I carry a Mr. Longarm painters’ pole in the car. It is about 8’ long, and it extends to almost three times that length. We use it to knock quads out of trees, and it works quite well.

There’s a similar pole on Amazon that I wish I had instead. It is a 6’ pole that extends to about four times its length. Having just as much reach while saving 2’ in the car would be awesome.

If I’d prefer the pole from Amazon, then why do I keep a Mr. Longarm in the car? I got stuck in a tree, and we needed a pole as soon as possible. We went to Lowes and picked up a Mr. Longarm, and it has been in the car ever since!

Alternative quad retrieval tools

I also keep a basketball in the trunk. It is easier to carry, and if your quad is only stuck 10’ or so up in a tree, the basketball is heavy enough to knock it loose.

I also keep a 300-yard spool of 50-pound test fishing line in my backpack. It is light enough that you can fly the strand up over the tallest tree using another quad. If you do it right, you can attempt to floss the stuck quad down.

This is a bit riskier, because you might get a second quad stuck in the tree.

Get yourself a nice Thermos!

I have two. A 24-oz and a 68-oz Thermos Stainless King. They keep my water quite cold, or my coffee quite hot, and they do it for a long, long time.

My 24-oz Thermos is quite beat up. I’ve used it as a quad retrieval tool! It still works well enough, but the dented spots must be close to the inner wall, because they usually feel pretty chilly when the Thermos is filled with ice water!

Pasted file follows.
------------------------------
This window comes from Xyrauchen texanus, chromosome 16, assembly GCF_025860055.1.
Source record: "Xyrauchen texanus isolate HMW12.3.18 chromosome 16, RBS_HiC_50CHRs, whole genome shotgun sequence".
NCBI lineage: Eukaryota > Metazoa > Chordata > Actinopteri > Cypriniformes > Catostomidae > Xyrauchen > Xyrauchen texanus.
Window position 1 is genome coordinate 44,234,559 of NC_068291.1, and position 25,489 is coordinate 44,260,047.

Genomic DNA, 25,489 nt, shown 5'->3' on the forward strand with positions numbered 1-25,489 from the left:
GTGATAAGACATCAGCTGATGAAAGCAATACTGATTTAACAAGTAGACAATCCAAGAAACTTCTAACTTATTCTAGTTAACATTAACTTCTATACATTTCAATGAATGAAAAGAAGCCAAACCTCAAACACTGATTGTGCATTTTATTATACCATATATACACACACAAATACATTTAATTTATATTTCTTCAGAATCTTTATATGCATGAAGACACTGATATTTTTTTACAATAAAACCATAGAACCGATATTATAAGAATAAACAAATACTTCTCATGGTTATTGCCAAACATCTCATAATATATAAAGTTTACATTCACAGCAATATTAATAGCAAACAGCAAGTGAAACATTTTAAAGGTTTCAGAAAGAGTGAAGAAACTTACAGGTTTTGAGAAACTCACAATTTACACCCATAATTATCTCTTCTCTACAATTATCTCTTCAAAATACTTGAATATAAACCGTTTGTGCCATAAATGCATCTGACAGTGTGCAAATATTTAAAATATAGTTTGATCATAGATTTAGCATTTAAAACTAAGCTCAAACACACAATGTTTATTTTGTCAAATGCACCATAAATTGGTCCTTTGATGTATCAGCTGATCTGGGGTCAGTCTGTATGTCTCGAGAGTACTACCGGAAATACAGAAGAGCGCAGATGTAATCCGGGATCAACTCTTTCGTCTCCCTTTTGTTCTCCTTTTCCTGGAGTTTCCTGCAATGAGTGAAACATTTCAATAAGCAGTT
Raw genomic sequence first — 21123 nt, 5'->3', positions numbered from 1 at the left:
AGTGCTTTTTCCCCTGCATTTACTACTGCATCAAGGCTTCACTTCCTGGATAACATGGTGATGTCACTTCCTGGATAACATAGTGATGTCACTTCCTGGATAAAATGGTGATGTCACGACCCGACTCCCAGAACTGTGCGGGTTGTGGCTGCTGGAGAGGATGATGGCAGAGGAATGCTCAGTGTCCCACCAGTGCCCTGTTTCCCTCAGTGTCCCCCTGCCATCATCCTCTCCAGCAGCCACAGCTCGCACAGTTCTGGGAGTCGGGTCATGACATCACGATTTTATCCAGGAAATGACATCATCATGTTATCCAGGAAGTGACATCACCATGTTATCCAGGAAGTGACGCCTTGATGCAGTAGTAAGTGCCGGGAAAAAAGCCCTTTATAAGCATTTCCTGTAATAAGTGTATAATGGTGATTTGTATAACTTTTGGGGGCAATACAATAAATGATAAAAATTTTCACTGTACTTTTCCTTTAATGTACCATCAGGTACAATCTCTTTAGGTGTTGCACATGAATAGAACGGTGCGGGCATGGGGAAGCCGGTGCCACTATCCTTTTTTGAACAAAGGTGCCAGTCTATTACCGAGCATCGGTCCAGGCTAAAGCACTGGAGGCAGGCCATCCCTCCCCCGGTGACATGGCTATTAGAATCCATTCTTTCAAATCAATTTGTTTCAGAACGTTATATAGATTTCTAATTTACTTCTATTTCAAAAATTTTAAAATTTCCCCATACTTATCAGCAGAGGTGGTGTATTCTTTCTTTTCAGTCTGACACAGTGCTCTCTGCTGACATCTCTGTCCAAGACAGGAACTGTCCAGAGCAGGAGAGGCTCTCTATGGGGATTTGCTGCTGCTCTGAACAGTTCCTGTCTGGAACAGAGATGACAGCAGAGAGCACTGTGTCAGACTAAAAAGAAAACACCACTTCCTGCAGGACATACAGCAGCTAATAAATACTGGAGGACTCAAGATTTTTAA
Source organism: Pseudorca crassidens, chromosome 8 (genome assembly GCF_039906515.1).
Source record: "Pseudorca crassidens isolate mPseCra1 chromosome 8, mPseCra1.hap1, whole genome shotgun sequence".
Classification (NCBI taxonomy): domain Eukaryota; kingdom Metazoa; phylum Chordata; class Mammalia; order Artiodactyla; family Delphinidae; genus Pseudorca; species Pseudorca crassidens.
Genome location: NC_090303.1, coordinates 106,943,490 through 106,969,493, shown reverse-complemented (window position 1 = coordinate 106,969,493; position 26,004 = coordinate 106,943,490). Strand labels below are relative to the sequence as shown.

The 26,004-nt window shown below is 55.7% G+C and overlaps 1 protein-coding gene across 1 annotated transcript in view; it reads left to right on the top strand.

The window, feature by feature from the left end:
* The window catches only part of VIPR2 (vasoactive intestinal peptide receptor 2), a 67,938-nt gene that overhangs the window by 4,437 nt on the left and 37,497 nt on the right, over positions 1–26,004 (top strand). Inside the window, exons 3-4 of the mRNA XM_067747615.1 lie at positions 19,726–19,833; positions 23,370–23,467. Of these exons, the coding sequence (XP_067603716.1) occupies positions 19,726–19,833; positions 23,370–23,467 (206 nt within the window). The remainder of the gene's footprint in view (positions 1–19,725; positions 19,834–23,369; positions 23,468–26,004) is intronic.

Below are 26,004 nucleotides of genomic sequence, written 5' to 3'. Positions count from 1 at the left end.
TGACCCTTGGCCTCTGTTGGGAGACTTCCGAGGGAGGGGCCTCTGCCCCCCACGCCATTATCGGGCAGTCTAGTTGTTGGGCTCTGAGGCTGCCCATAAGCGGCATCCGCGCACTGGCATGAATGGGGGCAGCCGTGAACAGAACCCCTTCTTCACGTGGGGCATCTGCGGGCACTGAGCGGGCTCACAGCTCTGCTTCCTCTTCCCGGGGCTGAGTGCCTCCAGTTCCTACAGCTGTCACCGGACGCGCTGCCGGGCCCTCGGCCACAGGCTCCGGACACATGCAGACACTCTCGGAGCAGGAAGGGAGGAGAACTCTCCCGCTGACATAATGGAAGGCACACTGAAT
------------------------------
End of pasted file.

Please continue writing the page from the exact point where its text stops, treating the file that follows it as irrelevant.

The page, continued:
It doesn’t matter how you bring your drink. I prefer to load up a Thermos with ice and water, especially on our 106-degree summer days here in Texas. Just remember to stay hydrated!

Sunscreen and bug spray

I don’t know where you fly, but I’m in north Texas. There’s lots of sun here, and we have more than our fair share of humidity. If I spend much time outside, I turn a bright red color. I’ll also be eaten alive by mosquitoes.

I used to keep a bottle of sunscreen and bug spray in the car. I still do, but I also recently learned that single-use sunblock and insect repellent is available. This is genius!

Bug Wipes and Sunscreen

I keep two or three of each in my backpack. I use travel packets of Banana Boat sunscreen. These would almost remind you of fast food ketchup packets. I also use Bug X Insect Repellent towelettes. They work exactly as you would expect.

Be careful if you’re going the single-use route. I had to shop carefully for individually wrapped insect repellent. Most products were a resealable pouch that contained 10 or 20 wipes. That wasn’t at all what I was looking for!

I prefer insect repellent with DEET. It is probably nasty stuff, but it is actually quite effective.

USB cables, power banks, and hand warmers!

Cables are handy. My ancient phone still uses micro USB. My GoPro HERO5 Session and HERO6 Black both use USB C. My flight controllers all have micro USB ports. I do my best to make sure I have cables to charge or interface with all these devices. It is a bummer when your last GoPro runs out of juice, but you still want to fly!